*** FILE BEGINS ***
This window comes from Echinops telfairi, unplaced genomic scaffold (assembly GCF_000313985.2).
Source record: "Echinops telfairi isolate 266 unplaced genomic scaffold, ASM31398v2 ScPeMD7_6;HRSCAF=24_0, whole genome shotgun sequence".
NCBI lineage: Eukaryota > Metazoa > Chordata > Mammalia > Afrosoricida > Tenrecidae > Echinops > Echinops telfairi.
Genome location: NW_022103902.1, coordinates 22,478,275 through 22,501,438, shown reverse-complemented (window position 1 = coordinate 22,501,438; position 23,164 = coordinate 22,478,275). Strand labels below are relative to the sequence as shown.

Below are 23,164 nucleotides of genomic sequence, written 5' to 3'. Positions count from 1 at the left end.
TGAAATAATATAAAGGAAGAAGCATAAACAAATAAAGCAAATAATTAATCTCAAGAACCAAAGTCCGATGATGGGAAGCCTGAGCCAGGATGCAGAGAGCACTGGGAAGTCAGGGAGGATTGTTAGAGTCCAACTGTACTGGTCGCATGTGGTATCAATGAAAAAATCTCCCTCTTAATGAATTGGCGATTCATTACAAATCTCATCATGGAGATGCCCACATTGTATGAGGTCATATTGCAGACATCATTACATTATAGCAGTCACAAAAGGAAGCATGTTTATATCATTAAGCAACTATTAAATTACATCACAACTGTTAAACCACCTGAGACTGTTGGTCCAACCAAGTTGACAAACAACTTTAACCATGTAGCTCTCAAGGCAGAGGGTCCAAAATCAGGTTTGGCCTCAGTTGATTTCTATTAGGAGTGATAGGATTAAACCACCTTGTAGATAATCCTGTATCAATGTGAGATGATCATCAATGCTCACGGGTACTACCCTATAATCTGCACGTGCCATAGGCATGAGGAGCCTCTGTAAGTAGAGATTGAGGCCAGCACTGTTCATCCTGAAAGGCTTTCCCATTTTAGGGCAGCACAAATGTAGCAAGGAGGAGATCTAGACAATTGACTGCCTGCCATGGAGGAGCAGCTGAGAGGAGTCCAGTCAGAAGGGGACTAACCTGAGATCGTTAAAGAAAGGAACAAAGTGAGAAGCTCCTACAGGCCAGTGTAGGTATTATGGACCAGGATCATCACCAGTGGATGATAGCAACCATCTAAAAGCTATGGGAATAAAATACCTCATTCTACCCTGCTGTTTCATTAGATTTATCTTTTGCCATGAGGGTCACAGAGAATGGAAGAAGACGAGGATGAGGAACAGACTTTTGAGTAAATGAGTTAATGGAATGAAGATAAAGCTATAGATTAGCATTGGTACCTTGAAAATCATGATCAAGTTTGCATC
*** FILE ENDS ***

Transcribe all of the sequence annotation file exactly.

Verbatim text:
This window comes from Echinops telfairi, unplaced genomic scaffold (assembly GCF_000313985.2).
Source record: "Echinops telfairi isolate 266 unplaced genomic scaffold, ASM31398v2 ScPeMD7_6;HRSCAF=24_0, whole genome shotgun sequence".
NCBI lineage: Eukaryota > Metazoa > Chordata > Mammalia > Afrosoricida > Tenrecidae > Echinops > Echinops telfairi.
Genome location: NW_022103902.1, coordinates 22,478,275 through 22,501,438, shown reverse-complemented (window position 1 = coordinate 22,501,438; position 23,164 = coordinate 22,478,275). Strand labels below are relative to the sequence as shown.

Below are 23,164 nucleotides of genomic sequence, written 5' to 3'. Positions count from 1 at the left end.
TGAAATAATATAAAGGAAGAAGCATAAACAAATAAAGCAAATAATTAATCTCAAGAACCAAAGTCCGATGATGGGAAGCCTGAGCCAGGATGCAGAGAGCACTGGGAAGTCAGGGAGGATTGTTAGAGTCCAACTGTACTGGTCGCATGTGGTATCAATGAAAAAATCTCCCTCTTAATGAATTGGCGATTCATTACAAATCTCATCATGGAGATGCCCACATTGTATGAGGTCATATTGCAGACATCATTACATTATAGCAGTCACAAAAGGAAGCATGTTTATATCATTAAGCAACTATTAAATTACATCACAACTGTTAAACCACCTGAGACTGTTGGTCCAACCAAGTTGACAAACAACTTTAACCATGTAGCTCTCAAGGCAGAGGGTCCAAAATCAGGTTTGGCCTCAGTTGATTTCTATTAGGAGTGATAGGATTAAACCACCTTGTAGATAATCCTGTATCAATGTGAGATGATCATCAATGCTCACGGGTACTACCCTATAATCTGCACGTGCCATAGGCATGAGGAGCCTCTGTAAGTAGAGATTGAGGCCAGCACTGTTCATCCTGAAAGGCTTTCCCATTTTAGGGCAGCACAAATGTAGCAAGGAGGAGATCTAGACAATTGACTGCCTGCCATGGAGGAGCAGCTGAGAGGAGTCCAGTCAGAAGGGGACTAACCTGAGATCGTTAAAGAAAGGAACAAAGTGAGAAGCTCCTACAGGCCAGTGTAGGTATTATGGACCAGGATCATCACCAGTGGATGATAGCAACCATCTAAAAGCTATGGGAATAAAATACCTCATTCTACCCTGCTGTTTCATTAGATTTATCTTTTGCCATGAGGGTCACAGAGAATGGAAGAAGACGAGGATGAGGAACAGACTTTTGAGTAAATGAGTTAATGGAATGAAGATAAAGCTATAGATTAGCATTGGTACCTTGAAAATCATGATCAAGTTTGCATC